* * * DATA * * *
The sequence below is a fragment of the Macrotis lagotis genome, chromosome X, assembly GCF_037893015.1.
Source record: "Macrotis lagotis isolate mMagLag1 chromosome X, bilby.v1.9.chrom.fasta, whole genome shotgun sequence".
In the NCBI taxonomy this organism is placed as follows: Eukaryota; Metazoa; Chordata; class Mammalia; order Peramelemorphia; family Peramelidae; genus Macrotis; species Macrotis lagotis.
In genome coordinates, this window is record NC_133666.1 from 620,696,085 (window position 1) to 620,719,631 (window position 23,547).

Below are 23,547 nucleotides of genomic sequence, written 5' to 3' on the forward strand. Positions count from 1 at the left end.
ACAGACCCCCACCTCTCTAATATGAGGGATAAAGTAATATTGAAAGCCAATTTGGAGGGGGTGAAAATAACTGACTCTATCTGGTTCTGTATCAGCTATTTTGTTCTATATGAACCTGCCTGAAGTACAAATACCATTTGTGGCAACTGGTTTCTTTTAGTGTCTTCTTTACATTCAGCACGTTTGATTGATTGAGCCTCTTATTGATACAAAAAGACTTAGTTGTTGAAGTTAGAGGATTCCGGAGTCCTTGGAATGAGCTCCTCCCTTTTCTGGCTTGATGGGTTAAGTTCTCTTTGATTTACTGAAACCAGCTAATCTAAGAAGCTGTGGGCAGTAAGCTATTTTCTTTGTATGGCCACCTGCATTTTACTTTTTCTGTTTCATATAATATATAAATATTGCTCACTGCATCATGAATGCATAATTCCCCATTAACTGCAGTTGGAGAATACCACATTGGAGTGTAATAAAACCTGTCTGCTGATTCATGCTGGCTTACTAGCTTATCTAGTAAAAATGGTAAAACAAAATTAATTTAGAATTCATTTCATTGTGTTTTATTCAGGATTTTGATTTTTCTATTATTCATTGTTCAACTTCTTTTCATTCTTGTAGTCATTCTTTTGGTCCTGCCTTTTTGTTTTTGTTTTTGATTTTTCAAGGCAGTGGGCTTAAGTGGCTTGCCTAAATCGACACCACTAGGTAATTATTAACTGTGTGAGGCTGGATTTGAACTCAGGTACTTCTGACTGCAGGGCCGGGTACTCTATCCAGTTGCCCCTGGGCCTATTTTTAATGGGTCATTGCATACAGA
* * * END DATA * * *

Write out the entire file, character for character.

The sequence below is a fragment of the Macrotis lagotis genome, chromosome X, assembly GCF_037893015.1.
Source record: "Macrotis lagotis isolate mMagLag1 chromosome X, bilby.v1.9.chrom.fasta, whole genome shotgun sequence".
In the NCBI taxonomy this organism is placed as follows: Eukaryota; Metazoa; Chordata; class Mammalia; order Peramelemorphia; family Peramelidae; genus Macrotis; species Macrotis lagotis.
In genome coordinates, this window is record NC_133666.1 from 620,696,085 (window position 1) to 620,719,631 (window position 23,547).

Below are 23,547 nucleotides of genomic sequence, written 5' to 3' on the forward strand. Positions count from 1 at the left end.
ACAGACCCCCACCTCTCTAATATGAGGGATAAAGTAATATTGAAAGCCAATTTGGAGGGGGTGAAAATAACTGACTCTATCTGGTTCTGTATCAGCTATTTTGTTCTATATGAACCTGCCTGAAGTACAAATACCATTTGTGGCAACTGGTTTCTTTTAGTGTCTTCTTTACATTCAGCACGTTTGATTGATTGAGCCTCTTATTGATACAAAAAGACTTAGTTGTTGAAGTTAGAGGATTCCGGAGTCCTTGGAATGAGCTCCTCCCTTTTCTGGCTTGATGGGTTAAGTTCTCTTTGATTTACTGAAACCAGCTAATCTAAGAAGCTGTGGGCAGTAAGCTATTTTCTTTGTATGGCCACCTGCATTTTACTTTTTCTGTTTCATATAATATATAAATATTGCTCACTGCATCATGAATGCATAATTCCCCATTAACTGCAGTTGGAGAATACCACATTGGAGTGTAATAAAACCTGTCTGCTGATTCATGCTGGCTTACTAGCTTATCTAGTAAAAATGGTAAAACAAAATTAATTTAGAATTCATTTCATTGTGTTTTATTCAGGATTTTGATTTTTCTATTATTCATTGTTCAACTTCTTTTCATTCTTGTAGTCATTCTTTTGGTCCTGCCTTTTTGTTTTTGTTTTTGATTTTTCAAGGCAGTGGGCTTAAGTGGCTTGCCTAAATCGACACCACTAGGTAATTATTAACTGTGTGAGGCTGGATTTGAACTCAGGTACTTCTGACTGCAGGGCCGGGTACTCTATCCAGTTGCCCCTGGGCCTATTTTTAATGGGTCATTGCATACAGA